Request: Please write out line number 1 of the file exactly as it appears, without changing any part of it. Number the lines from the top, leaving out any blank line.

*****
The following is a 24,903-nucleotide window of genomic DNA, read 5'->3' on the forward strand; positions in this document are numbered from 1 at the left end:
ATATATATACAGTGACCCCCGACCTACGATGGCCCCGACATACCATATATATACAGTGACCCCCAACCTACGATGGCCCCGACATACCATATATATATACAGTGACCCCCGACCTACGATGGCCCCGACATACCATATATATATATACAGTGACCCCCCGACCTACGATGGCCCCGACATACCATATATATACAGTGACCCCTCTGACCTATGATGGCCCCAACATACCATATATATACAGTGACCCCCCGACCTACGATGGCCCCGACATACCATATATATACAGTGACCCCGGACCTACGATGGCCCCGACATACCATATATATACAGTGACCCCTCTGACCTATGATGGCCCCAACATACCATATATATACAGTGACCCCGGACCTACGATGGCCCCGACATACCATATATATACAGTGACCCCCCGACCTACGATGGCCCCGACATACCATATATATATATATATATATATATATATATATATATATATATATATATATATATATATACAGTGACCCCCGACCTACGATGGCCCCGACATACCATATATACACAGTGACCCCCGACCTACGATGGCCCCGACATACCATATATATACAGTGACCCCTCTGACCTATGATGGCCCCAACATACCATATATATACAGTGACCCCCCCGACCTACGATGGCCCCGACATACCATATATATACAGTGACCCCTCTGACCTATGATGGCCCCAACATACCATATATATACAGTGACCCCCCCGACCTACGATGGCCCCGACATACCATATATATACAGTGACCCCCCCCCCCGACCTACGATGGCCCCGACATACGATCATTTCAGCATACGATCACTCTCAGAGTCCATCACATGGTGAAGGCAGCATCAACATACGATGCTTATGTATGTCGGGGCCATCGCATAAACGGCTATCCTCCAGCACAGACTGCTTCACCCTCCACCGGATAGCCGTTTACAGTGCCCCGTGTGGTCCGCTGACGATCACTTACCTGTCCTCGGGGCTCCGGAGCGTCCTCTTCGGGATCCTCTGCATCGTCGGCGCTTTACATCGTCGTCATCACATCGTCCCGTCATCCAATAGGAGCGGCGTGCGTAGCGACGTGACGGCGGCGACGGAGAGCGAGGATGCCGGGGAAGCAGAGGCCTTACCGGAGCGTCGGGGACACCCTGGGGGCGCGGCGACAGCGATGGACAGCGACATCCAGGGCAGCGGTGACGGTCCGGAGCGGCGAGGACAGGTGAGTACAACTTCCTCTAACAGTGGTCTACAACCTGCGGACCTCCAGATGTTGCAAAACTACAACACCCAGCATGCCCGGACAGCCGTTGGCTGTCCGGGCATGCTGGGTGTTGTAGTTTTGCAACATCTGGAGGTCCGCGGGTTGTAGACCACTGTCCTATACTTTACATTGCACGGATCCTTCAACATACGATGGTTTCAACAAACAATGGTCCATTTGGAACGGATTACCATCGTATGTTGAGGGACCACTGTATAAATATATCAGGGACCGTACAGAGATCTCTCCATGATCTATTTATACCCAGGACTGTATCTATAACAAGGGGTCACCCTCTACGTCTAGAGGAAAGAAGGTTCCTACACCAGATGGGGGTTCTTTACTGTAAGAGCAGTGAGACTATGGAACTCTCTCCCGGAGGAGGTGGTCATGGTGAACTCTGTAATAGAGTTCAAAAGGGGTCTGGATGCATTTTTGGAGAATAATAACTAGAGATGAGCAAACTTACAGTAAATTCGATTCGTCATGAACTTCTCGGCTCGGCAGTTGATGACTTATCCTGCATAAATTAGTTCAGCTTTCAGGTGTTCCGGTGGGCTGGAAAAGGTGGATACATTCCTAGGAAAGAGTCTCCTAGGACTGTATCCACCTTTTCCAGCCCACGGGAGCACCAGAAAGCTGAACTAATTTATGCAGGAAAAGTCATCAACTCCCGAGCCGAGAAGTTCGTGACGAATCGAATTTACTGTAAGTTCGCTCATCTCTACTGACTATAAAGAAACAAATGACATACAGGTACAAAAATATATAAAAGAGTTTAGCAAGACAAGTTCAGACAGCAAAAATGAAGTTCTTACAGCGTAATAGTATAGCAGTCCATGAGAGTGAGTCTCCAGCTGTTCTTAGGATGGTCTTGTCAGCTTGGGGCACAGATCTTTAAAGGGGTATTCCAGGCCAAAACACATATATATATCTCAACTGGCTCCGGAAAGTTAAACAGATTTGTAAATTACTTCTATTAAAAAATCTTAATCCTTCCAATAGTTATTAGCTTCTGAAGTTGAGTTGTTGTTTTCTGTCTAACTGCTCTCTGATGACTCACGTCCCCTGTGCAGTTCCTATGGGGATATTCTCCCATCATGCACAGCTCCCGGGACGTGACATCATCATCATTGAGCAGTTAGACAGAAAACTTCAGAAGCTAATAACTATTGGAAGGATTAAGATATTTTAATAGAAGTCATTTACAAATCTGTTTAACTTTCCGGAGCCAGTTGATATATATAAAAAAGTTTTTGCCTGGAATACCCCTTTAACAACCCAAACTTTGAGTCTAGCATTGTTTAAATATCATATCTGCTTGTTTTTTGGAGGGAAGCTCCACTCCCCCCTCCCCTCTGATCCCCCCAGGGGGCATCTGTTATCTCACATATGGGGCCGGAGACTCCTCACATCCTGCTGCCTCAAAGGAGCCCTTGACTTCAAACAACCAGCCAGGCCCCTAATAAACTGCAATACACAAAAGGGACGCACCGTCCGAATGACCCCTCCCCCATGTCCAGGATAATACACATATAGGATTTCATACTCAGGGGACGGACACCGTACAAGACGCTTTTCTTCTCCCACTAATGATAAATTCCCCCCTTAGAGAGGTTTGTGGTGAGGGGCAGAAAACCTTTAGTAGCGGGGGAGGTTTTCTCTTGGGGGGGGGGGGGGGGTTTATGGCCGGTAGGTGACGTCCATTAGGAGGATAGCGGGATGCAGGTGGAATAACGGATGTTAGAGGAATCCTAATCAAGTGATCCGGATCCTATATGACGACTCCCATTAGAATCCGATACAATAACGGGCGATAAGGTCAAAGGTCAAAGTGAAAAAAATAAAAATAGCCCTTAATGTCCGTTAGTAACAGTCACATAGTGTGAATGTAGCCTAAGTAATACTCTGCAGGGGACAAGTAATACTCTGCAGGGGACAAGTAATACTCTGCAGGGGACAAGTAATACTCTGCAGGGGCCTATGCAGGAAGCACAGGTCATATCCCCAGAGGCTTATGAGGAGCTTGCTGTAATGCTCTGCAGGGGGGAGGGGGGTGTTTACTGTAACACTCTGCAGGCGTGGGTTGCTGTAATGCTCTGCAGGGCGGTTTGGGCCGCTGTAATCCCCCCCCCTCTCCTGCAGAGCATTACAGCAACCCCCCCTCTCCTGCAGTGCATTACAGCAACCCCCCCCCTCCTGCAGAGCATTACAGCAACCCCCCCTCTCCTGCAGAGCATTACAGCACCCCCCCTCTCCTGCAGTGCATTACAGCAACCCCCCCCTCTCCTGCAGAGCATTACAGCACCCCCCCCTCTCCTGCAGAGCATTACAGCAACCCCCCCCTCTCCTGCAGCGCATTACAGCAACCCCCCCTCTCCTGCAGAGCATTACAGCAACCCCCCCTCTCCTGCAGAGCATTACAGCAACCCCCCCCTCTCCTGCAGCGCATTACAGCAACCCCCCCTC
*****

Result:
The following is a 24,903-nucleotide window of genomic DNA, read 5'->3' on the forward strand; positions in this document are numbered from 1 at the left end: